“This conversion to natural gas is an investment in our community. The investment will allow access to lower cost fuel for our businesses and service providers allowing more dollars to stay in the region. As utility providers, it is our duty to deliver the best value to our customers, while meeting their service expectations.”
Please join Basin Disposal, the Pasco Chamber of Commerce and Cascade Natural Gas on Friday, July 11th from 11:00 a.m. to 1:00 p.m., 2021 N. Commercial Drive, Pasco, WA for a ribbon cutting and the launch of this new business.
Monday, July 7, 2014
Utilities Sign Agreement That Will Improve Fish Runs In the Cowlitz River (Northwest Public Power Association, E-News)
Tacoma Power, Lewis County Public Utility District, and Bonneville Power Administration (BPA) have signed a long-term agreement that will improve natural fish runs in western Washington’s Cowlitz River. At the same time, Tacoma Power and Lewis County PUD have formalized an agreement to work cooperatively when the time comes to seek re-licensing from the Federal Energy Regulatory Commission (FERC) for their respective dams in the Cowlitz River basin.
“This agreement is the foundation for improving downstream fish collection on the Cowlitz River,” said Ted Coates, Tacoma Power superintendent. “All three signatories are committed to a new era of cooperation and mutual support.”
The agreement allows Tacoma Power to take ownership of BPA-owned existing fish collection facilities at Lewis County PUD’s Cowlitz Falls Dam, and to install, operate, and maintain improved fish collection structures at the dam to increase fish survival. The upgraded facilities will attract more juvenile Chinook, steelhead, and Coho as the fish migrate downstream. The fish will be collected and then trucked around the dams and released to continue their trip to the ocean.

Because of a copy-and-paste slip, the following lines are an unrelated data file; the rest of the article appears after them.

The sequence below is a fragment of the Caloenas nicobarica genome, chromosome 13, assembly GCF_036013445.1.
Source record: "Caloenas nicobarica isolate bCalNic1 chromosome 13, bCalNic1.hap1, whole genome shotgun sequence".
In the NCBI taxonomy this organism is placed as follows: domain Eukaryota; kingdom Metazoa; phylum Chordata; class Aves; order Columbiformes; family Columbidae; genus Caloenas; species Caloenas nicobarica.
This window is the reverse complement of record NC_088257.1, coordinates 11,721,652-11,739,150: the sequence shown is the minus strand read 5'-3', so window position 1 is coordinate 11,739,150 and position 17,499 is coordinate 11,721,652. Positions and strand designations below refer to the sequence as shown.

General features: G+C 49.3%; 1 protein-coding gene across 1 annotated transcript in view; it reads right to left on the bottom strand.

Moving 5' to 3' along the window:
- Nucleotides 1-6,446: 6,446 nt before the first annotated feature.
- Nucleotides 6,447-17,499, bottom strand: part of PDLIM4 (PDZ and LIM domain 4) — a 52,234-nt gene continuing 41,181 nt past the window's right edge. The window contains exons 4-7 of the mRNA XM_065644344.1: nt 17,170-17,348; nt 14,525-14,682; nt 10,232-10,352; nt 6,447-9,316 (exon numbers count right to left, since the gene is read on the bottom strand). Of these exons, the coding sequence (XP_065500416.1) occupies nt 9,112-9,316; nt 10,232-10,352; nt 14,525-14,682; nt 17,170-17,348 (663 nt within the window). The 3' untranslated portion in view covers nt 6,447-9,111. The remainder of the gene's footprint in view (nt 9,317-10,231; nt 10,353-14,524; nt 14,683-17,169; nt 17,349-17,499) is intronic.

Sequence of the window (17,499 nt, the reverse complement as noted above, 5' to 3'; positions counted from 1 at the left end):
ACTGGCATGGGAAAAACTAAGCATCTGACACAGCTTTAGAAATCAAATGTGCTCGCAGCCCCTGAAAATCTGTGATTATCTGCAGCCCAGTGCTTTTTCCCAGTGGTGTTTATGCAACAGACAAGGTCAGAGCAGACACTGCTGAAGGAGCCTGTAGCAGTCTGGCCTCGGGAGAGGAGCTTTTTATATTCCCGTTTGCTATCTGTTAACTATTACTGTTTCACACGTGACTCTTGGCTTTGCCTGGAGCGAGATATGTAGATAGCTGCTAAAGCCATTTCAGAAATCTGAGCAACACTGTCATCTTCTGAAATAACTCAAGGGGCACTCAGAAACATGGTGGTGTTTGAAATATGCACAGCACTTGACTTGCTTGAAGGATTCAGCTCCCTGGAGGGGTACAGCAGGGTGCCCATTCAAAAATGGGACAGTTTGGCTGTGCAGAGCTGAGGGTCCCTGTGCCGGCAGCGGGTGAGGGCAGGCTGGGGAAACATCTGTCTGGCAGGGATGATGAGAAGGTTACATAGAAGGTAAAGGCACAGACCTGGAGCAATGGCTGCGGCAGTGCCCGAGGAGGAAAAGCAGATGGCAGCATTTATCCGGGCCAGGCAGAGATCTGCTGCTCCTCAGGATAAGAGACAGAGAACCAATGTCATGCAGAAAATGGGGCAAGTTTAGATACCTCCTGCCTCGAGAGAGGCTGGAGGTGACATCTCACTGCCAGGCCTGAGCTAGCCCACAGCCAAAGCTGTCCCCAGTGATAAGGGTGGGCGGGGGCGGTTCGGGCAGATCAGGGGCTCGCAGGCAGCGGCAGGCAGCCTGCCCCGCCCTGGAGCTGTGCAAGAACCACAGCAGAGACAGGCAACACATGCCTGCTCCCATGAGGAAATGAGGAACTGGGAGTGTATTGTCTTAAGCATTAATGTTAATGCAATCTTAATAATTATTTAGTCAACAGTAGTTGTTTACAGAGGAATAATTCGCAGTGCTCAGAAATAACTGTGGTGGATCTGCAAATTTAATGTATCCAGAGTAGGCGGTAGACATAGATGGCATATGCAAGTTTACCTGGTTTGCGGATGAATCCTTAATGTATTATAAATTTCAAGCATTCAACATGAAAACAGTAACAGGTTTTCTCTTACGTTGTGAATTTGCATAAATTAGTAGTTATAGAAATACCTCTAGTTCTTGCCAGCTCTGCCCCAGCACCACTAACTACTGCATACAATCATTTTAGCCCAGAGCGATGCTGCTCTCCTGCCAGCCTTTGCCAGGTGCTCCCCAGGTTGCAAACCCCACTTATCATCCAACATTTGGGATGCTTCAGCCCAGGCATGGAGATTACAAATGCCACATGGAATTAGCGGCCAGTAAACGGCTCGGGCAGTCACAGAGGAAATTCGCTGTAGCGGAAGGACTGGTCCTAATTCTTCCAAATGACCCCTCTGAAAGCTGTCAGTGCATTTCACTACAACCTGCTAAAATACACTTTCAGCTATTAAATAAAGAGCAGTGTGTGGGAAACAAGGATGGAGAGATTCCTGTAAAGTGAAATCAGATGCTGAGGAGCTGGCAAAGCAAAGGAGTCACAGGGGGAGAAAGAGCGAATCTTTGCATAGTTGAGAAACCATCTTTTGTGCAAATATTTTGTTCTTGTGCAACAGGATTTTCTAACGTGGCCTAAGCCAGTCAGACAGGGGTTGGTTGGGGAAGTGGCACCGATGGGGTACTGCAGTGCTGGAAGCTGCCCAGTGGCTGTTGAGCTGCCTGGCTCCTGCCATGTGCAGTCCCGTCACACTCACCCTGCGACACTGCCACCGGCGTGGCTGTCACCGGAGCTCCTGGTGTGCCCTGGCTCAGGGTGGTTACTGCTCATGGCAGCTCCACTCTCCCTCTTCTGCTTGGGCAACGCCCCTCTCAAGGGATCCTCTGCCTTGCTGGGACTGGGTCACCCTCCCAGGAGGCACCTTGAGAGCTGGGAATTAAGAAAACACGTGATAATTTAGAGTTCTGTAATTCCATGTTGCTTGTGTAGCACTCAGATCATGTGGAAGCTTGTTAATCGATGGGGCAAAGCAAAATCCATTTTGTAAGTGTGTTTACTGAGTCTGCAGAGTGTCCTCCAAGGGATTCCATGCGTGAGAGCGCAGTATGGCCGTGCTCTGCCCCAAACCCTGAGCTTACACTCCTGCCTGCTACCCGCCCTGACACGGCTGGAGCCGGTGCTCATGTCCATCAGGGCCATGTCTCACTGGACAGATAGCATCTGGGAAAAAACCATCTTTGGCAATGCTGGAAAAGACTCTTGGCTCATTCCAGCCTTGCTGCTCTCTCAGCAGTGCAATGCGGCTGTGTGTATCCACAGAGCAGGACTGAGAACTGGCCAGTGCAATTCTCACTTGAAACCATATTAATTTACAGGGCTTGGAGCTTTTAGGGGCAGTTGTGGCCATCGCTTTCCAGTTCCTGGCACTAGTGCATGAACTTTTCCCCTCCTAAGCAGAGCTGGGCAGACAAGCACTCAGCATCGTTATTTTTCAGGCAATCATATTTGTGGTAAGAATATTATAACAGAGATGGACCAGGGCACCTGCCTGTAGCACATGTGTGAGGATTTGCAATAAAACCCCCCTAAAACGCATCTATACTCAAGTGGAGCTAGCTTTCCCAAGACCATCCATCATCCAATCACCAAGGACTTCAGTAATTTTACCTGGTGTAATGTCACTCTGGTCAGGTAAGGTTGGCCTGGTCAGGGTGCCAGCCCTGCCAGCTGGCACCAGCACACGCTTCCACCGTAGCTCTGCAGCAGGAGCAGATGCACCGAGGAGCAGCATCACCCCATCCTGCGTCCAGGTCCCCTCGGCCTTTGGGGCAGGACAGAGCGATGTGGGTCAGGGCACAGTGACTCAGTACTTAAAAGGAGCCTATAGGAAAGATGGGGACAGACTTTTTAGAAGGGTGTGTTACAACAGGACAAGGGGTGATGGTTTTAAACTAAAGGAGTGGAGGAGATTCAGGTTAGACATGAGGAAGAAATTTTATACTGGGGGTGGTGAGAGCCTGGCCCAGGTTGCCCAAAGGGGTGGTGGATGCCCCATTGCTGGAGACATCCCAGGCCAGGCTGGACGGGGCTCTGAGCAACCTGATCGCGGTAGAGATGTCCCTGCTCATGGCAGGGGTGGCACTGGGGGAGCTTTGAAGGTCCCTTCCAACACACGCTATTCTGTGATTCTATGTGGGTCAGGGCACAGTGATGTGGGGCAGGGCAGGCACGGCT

The improvements are part of Tacoma Power’s 2002 FERC license for operating Mayfield and Mossyrock dams, located downstream of Cowlitz Falls Dam. The license calls for Tacoma Power to improve downstream fish collection and survival from the upper Cowlitz River basin.
Lewis County PUD completed Cowlitz Falls Dam in 1994. Under a formal agreement with BPA, the PUD provides all of the dam’s power (29.7 annual average megawatts) to BPA at the cost of production, and BPA pays operations and maintenance costs at the facility.
In 1996, BPA built juvenile fish collection facilities at the dam. The Cowlitz Falls Fish Facility collects about half the migrating juvenile fish from the Upper Cowlitz River Basin and trucks them down to Barrier Dam just below Tacoma Power’s Cowlitz Salmon Hatchery. The fish are deposited in ponds at the hatchery and, after a brief recovery period, returned to the river.
Adult fish returning to the Cowlitz River are collected below Tacoma’s dams and transported to the Tilton River above Mayfield Dam or to the Cowlitz and Cispus rivers above Cowlitz Falls Dam.
Under the new agreement, Tacoma Power will construct new fish collector, to be operated in tandem with the existing facilities, at an estimated cost of $30 million. Extensive fish evaluations and modeling have helped identify that an adaptable shore-based fish collector on the north shore of Cowlitz Falls Dam will work best to meet Tacoma’s fish collection goals; it is expected to significantly increase the number of juvenile fish collected and safely transported past the dams. BPA will provide funding through June 2032 to partially offset Tacoma’s cost to operate the existing facility. The new agreement also transfers the BPA-owned ponds and related equipment at the Cowlitz Salmon Hatchery to Tacoma Power.
“All of us that own and operate hydro projects know that we have an obligation to put resources back in the river,” said Bob Geddes, manager, Lewis County PUD. “This new agreement gives us a chance to do that collectively and it also puts us in a good position for the future when the project is up for relicensing.”
Pending FERC approval, the key elements of the new agreement will go into effect on October 1. Construction is slated to begin in early 2015, with a goal of starting fish collection in 2017.